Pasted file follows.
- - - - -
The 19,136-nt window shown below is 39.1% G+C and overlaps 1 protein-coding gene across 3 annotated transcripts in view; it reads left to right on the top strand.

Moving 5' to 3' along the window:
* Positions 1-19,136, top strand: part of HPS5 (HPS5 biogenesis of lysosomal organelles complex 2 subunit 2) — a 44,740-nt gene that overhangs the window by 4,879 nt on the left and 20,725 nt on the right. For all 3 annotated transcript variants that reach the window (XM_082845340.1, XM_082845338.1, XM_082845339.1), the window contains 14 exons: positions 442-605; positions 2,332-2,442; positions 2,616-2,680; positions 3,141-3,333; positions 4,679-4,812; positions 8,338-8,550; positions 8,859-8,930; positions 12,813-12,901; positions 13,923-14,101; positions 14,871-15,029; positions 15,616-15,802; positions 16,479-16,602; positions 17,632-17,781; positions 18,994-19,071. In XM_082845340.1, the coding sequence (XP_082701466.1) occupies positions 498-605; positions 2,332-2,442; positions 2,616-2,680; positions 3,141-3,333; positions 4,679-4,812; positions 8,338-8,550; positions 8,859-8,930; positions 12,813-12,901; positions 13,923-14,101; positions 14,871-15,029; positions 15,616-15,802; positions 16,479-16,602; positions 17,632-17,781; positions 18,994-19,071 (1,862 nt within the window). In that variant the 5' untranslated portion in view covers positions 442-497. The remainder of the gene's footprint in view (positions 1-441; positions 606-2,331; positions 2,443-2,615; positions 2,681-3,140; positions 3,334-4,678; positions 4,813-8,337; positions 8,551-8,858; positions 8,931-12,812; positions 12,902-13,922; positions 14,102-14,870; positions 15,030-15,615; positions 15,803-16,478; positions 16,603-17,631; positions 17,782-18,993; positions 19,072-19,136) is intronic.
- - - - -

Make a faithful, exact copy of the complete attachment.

The 19,136-nt window shown below is 39.1% G+C and overlaps 1 protein-coding gene across 3 annotated transcripts in view; it reads left to right on the top strand.

Moving 5' to 3' along the window:
* Positions 1-19,136, top strand: part of HPS5 (HPS5 biogenesis of lysosomal organelles complex 2 subunit 2) — a 44,740-nt gene that overhangs the window by 4,879 nt on the left and 20,725 nt on the right. For all 3 annotated transcript variants that reach the window (XM_082845340.1, XM_082845338.1, XM_082845339.1), the window contains 14 exons: positions 442-605; positions 2,332-2,442; positions 2,616-2,680; positions 3,141-3,333; positions 4,679-4,812; positions 8,338-8,550; positions 8,859-8,930; positions 12,813-12,901; positions 13,923-14,101; positions 14,871-15,029; positions 15,616-15,802; positions 16,479-16,602; positions 17,632-17,781; positions 18,994-19,071. In XM_082845340.1, the coding sequence (XP_082701466.1) occupies positions 498-605; positions 2,332-2,442; positions 2,616-2,680; positions 3,141-3,333; positions 4,679-4,812; positions 8,338-8,550; positions 8,859-8,930; positions 12,813-12,901; positions 13,923-14,101; positions 14,871-15,029; positions 15,616-15,802; positions 16,479-16,602; positions 17,632-17,781; positions 18,994-19,071 (1,862 nt within the window). In that variant the 5' untranslated portion in view covers positions 442-497. The remainder of the gene's footprint in view (positions 1-441; positions 606-2,331; positions 2,443-2,615; positions 2,681-3,140; positions 3,334-4,678; positions 4,813-8,337; positions 8,551-8,858; positions 8,931-12,812; positions 12,902-13,922; positions 14,102-14,870; positions 15,030-15,615; positions 15,803-16,478; positions 16,603-17,631; positions 17,782-18,993; positions 19,072-19,136) is intronic.